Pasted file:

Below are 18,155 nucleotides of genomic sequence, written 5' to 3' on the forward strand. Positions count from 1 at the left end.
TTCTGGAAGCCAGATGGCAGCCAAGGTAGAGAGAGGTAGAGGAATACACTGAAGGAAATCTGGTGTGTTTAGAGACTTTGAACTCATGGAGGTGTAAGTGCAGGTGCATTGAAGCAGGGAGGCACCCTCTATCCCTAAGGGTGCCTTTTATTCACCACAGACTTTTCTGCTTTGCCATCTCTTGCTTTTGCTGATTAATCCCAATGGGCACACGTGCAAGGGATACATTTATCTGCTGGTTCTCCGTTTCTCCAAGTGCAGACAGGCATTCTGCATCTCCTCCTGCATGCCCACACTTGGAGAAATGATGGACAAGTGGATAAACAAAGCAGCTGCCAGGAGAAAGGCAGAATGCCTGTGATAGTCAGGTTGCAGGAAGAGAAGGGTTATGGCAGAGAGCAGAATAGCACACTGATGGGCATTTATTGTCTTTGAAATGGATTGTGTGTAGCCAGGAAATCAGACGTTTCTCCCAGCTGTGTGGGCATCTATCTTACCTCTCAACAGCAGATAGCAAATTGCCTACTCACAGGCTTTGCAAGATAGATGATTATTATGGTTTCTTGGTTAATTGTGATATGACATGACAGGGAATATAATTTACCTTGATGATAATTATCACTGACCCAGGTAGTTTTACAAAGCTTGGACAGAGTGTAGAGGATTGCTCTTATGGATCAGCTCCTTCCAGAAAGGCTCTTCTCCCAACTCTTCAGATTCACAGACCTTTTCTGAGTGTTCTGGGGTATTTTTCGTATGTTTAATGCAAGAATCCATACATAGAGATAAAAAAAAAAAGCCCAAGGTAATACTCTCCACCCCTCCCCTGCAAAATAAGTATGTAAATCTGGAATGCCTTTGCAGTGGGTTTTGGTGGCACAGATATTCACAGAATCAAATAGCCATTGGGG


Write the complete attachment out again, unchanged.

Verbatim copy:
Below are 18,155 nucleotides of genomic sequence, written 5' to 3' on the forward strand. Positions count from 1 at the left end.
TTCTGGAAGCCAGATGGCAGCCAAGGTAGAGAGAGGTAGAGGAATACACTGAAGGAAATCTGGTGTGTTTAGAGACTTTGAACTCATGGAGGTGTAAGTGCAGGTGCATTGAAGCAGGGAGGCACCCTCTATCCCTAAGGGTGCCTTTTATTCACCACAGACTTTTCTGCTTTGCCATCTCTTGCTTTTGCTGATTAATCCCAATGGGCACACGTGCAAGGGATACATTTATCTGCTGGTTCTCCGTTTCTCCAAGTGCAGACAGGCATTCTGCATCTCCTCCTGCATGCCCACACTTGGAGAAATGATGGACAAGTGGATAAACAAAGCAGCTGCCAGGAGAAAGGCAGAATGCCTGTGATAGTCAGGTTGCAGGAAGAGAAGGGTTATGGCAGAGAGCAGAATAGCACACTGATGGGCATTTATTGTCTTTGAAATGGATTGTGTGTAGCCAGGAAATCAGACGTTTCTCCCAGCTGTGTGGGCATCTATCTTACCTCTCAACAGCAGATAGCAAATTGCCTACTCACAGGCTTTGCAAGATAGATGATTATTATGGTTTCTTGGTTAATTGTGATATGACATGACAGGGAATATAATTTACCTTGATGATAATTATCACTGACCCAGGTAGTTTTACAAAGCTTGGACAGAGTGTAGAGGATTGCTCTTATGGATCAGCTCCTTCCAGAAAGGCTCTTCTCCCAACTCTTCAGATTCACAGACCTTTTCTGAGTGTTCTGGGGTATTTTTCGTATGTTTAATGCAAGAATCCATACATAGAGATAAAAAAAAAAAGCCCAAGGTAATACTCTCCACCCCTCCCCTGCAAAATAAGTATGTAAATCTGGAATGCCTTTGCAGTGGGTTTTGGTGGCACAGATATTCACAGAATCAAATAGCCATTGGGG